Boil the water with the ginger, cardamon, cinnamon, and peppercorns for 10 minutes. Turn off the heat and add the loose tea leaves. Let steep for five to seven minutes. Add the sugar and milk. Bring to just barely to a boil, and then strain out the spices before enjoying.
Tuesday, January 27, 2009
Monday, January 26, 2009
To which I replied: ugh. Discount department stores are so much bloody work. Urban life is stressful enough. I need to conserve my shopping resources for things like shoes. And handbags.
Saturday, though, I popped up to their store on Belmont after woefully striking out downstairs in the DSW (no riding boots for me). It was in true form: squeeky escalator, screaming kids, shelves crammed with crap. But then there it was, next to a collection of Le Creuset, a $16 Wolfgang Puck Bistro Elite 2-quart saucepan. Score. I've used it twice and ran it through the dishwasher. So far, it's a thing of bargain beauty.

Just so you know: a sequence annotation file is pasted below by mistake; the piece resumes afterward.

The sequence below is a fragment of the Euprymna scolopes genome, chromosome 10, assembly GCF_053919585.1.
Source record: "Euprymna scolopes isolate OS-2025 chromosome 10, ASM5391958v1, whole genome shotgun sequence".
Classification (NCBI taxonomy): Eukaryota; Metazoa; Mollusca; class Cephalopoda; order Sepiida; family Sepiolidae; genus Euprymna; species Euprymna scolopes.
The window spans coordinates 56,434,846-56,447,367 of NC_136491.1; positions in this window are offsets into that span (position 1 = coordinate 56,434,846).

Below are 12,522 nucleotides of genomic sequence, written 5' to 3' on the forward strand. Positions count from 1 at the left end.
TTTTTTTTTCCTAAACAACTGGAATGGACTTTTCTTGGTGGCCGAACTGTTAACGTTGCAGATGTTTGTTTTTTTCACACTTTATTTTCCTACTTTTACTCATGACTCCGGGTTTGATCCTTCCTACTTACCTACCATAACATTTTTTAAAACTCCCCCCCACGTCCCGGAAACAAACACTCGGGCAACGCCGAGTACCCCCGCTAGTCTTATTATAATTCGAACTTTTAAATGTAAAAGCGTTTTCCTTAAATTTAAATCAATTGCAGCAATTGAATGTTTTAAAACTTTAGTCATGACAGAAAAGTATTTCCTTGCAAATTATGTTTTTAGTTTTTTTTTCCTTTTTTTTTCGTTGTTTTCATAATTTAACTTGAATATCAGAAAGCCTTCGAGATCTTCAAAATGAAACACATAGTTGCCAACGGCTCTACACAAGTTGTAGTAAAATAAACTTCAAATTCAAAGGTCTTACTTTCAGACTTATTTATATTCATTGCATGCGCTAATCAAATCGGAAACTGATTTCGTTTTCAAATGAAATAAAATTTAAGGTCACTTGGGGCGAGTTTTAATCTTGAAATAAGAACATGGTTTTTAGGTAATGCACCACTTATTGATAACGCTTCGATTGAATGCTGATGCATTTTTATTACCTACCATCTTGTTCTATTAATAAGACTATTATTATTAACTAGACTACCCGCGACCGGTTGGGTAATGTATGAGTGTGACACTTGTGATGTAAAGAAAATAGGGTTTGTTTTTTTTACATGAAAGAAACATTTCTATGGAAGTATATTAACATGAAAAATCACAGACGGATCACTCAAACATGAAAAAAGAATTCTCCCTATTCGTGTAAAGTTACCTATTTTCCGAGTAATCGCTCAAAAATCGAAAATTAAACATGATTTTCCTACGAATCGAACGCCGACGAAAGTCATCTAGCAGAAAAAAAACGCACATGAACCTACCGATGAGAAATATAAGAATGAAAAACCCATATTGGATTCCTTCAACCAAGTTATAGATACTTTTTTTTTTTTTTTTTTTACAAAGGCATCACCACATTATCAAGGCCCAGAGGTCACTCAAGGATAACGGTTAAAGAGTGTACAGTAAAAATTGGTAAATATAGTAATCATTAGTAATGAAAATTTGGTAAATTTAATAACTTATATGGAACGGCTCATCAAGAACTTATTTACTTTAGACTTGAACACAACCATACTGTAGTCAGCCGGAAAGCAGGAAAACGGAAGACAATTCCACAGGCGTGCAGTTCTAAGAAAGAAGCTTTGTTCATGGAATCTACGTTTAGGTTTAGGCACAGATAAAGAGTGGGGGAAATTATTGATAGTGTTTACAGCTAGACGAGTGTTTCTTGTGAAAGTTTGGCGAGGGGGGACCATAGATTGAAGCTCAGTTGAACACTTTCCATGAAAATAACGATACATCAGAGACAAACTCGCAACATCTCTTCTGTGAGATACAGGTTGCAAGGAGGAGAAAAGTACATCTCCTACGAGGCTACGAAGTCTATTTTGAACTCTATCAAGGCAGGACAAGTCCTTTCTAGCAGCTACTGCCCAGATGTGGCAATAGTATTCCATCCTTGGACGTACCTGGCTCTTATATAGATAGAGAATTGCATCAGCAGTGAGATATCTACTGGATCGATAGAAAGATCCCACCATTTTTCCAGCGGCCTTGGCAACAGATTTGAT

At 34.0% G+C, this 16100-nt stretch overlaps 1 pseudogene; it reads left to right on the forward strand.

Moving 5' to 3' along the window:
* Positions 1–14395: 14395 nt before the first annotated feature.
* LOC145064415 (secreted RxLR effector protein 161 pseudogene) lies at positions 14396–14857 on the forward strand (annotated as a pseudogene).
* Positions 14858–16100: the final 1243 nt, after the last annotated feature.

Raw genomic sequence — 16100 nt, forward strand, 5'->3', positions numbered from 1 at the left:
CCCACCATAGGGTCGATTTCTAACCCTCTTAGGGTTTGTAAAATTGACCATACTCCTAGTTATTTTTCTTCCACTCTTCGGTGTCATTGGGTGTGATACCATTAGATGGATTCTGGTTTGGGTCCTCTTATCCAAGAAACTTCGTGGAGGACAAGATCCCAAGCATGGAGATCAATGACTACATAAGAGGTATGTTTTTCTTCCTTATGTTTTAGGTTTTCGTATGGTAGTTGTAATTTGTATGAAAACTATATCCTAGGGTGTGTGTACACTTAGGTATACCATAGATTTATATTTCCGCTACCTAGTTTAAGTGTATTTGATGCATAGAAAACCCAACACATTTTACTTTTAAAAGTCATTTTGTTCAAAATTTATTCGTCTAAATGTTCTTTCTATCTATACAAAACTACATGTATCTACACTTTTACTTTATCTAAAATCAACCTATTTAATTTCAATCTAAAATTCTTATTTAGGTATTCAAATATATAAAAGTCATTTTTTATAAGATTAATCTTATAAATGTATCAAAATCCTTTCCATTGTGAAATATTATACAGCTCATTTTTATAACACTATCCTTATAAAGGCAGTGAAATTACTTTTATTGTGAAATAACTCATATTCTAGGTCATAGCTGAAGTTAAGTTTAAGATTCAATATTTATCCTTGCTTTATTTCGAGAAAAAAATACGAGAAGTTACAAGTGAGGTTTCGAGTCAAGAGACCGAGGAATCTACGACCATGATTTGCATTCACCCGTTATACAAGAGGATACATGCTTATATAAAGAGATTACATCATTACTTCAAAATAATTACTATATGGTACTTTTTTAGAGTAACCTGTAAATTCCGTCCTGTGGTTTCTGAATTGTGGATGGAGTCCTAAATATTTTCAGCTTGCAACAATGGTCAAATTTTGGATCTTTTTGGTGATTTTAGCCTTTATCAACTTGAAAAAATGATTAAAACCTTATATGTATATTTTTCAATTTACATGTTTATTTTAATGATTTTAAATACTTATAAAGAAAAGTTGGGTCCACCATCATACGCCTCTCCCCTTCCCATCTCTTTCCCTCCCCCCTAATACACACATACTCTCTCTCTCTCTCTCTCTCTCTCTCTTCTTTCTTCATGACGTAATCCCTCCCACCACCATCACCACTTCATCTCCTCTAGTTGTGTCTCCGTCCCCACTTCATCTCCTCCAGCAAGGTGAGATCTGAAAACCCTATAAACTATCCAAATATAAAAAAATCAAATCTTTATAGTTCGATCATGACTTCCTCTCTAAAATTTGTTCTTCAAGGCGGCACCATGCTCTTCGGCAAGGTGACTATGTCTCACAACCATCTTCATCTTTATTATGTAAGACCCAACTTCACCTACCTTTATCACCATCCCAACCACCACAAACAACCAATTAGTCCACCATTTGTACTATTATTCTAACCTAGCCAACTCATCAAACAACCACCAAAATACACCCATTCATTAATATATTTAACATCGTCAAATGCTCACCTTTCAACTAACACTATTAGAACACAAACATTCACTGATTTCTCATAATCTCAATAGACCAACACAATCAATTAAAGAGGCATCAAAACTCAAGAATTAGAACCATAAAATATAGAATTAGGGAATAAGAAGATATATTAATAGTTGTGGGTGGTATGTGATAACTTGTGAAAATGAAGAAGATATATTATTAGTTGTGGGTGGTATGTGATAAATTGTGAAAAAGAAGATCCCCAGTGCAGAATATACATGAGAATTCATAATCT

Funny thing. When I thought about my ultimate mid-thirties birthday cake fantasy, just one word kept calling: TIRAMISU. Trifle style. Flavored with orange. Ok, that's seven words, and it isn't even a cake. But inspiration takes artistic license sometimes. You don't argue with the food gods.
So here it is. My multi-layered birthday opus that requires no actual baking, and you make it a day ahead. It drew a few gasps on the first bite. And not all of them were even from me.
Tiramisu Trifle with Orange
1 1/2 cups coffee - divided
6 egg yolks at room temperature
1/4 cup sugar
1/2 cup Cointreau (you can use brandy or another liqueur) - divided
17 oz. mascarpone cheese
semisweet chocolate square or chocolate leaves